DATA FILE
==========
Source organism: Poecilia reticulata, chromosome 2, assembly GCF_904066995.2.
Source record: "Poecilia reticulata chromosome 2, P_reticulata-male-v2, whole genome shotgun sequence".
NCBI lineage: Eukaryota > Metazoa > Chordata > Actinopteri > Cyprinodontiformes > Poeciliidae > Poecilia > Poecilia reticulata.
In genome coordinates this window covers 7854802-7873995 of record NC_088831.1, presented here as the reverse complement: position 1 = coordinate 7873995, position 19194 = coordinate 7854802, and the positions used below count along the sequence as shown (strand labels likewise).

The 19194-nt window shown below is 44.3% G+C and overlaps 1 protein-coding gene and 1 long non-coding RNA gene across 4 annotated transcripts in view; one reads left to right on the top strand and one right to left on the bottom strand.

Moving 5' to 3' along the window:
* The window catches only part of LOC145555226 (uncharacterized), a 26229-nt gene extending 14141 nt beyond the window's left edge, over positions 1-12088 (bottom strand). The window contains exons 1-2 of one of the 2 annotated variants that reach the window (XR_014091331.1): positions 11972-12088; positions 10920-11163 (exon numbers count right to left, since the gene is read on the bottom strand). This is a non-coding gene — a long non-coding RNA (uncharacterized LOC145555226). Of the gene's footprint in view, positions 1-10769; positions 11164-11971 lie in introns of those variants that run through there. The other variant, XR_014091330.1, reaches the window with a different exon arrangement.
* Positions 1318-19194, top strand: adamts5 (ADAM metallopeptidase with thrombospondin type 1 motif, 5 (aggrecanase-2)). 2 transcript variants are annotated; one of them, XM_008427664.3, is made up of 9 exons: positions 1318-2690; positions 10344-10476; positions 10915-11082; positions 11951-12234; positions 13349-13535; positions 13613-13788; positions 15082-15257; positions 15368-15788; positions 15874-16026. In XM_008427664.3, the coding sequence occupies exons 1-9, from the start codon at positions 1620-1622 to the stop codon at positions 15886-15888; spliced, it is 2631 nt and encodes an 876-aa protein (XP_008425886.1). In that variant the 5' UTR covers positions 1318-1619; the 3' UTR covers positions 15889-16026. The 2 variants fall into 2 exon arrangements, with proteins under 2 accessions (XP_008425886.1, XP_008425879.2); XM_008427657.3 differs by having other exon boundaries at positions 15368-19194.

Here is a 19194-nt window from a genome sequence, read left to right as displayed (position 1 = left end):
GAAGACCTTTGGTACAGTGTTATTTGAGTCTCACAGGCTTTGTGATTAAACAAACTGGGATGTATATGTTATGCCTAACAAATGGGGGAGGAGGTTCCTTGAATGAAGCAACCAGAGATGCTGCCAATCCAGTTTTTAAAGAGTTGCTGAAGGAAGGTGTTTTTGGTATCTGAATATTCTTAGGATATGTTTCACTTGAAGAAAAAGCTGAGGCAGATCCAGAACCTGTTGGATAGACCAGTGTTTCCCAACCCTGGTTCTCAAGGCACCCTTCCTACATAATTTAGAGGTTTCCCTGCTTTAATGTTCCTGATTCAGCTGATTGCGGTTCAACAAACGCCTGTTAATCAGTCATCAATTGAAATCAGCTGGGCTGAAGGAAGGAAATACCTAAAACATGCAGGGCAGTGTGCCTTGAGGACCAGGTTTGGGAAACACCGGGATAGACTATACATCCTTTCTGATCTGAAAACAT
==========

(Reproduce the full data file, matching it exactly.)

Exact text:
Source organism: Poecilia reticulata, chromosome 2, assembly GCF_904066995.2.
Source record: "Poecilia reticulata chromosome 2, P_reticulata-male-v2, whole genome shotgun sequence".
NCBI lineage: Eukaryota > Metazoa > Chordata > Actinopteri > Cyprinodontiformes > Poeciliidae > Poecilia > Poecilia reticulata.
In genome coordinates this window covers 7854802-7873995 of record NC_088831.1, presented here as the reverse complement: position 1 = coordinate 7873995, position 19194 = coordinate 7854802, and the positions used below count along the sequence as shown (strand labels likewise).

The 19194-nt window shown below is 44.3% G+C and overlaps 1 protein-coding gene and 1 long non-coding RNA gene across 4 annotated transcripts in view; one reads left to right on the top strand and one right to left on the bottom strand.

Moving 5' to 3' along the window:
* The window catches only part of LOC145555226 (uncharacterized), a 26229-nt gene extending 14141 nt beyond the window's left edge, over positions 1-12088 (bottom strand). The window contains exons 1-2 of one of the 2 annotated variants that reach the window (XR_014091331.1): positions 11972-12088; positions 10920-11163 (exon numbers count right to left, since the gene is read on the bottom strand). This is a non-coding gene — a long non-coding RNA (uncharacterized LOC145555226). Of the gene's footprint in view, positions 1-10769; positions 11164-11971 lie in introns of those variants that run through there. The other variant, XR_014091330.1, reaches the window with a different exon arrangement.
* Positions 1318-19194, top strand: adamts5 (ADAM metallopeptidase with thrombospondin type 1 motif, 5 (aggrecanase-2)). 2 transcript variants are annotated; one of them, XM_008427664.3, is made up of 9 exons: positions 1318-2690; positions 10344-10476; positions 10915-11082; positions 11951-12234; positions 13349-13535; positions 13613-13788; positions 15082-15257; positions 15368-15788; positions 15874-16026. In XM_008427664.3, the coding sequence occupies exons 1-9, from the start codon at positions 1620-1622 to the stop codon at positions 15886-15888; spliced, it is 2631 nt and encodes an 876-aa protein (XP_008425886.1). In that variant the 5' UTR covers positions 1318-1619; the 3' UTR covers positions 15889-16026. The 2 variants fall into 2 exon arrangements, with proteins under 2 accessions (XP_008425886.1, XP_008425879.2); XM_008427657.3 differs by having other exon boundaries at positions 15368-19194.

Here is a 19194-nt window from a genome sequence, read left to right as displayed (position 1 = left end):
GAAGACCTTTGGTACAGTGTTATTTGAGTCTCACAGGCTTTGTGATTAAACAAACTGGGATGTATATGTTATGCCTAACAAATGGGGGAGGAGGTTCCTTGAATGAAGCAACCAGAGATGCTGCCAATCCAGTTTTTAAAGAGTTGCTGAAGGAAGGTGTTTTTGGTATCTGAATATTCTTAGGATATGTTTCACTTGAAGAAAAAGCTGAGGCAGATCCAGAACCTGTTGGATAGACCAGTGTTTCCCAACCCTGGTTCTCAAGGCACCCTTCCTACATAATTTAGAGGTTTCCCTGCTTTAATGTTCCTGATTCAGCTGATTGCGGTTCAACAAACGCCTGTTAATCAGTCATCAATTGAAATCAGCTGGGCTGAAGGAAGGAAATACCTAAAACATGCAGGGCAGTGTGCCTTGAGGACCAGGTTTGGGAAACACCGGGATAGACTATACATCCTTTCTGATCTGAAAACAT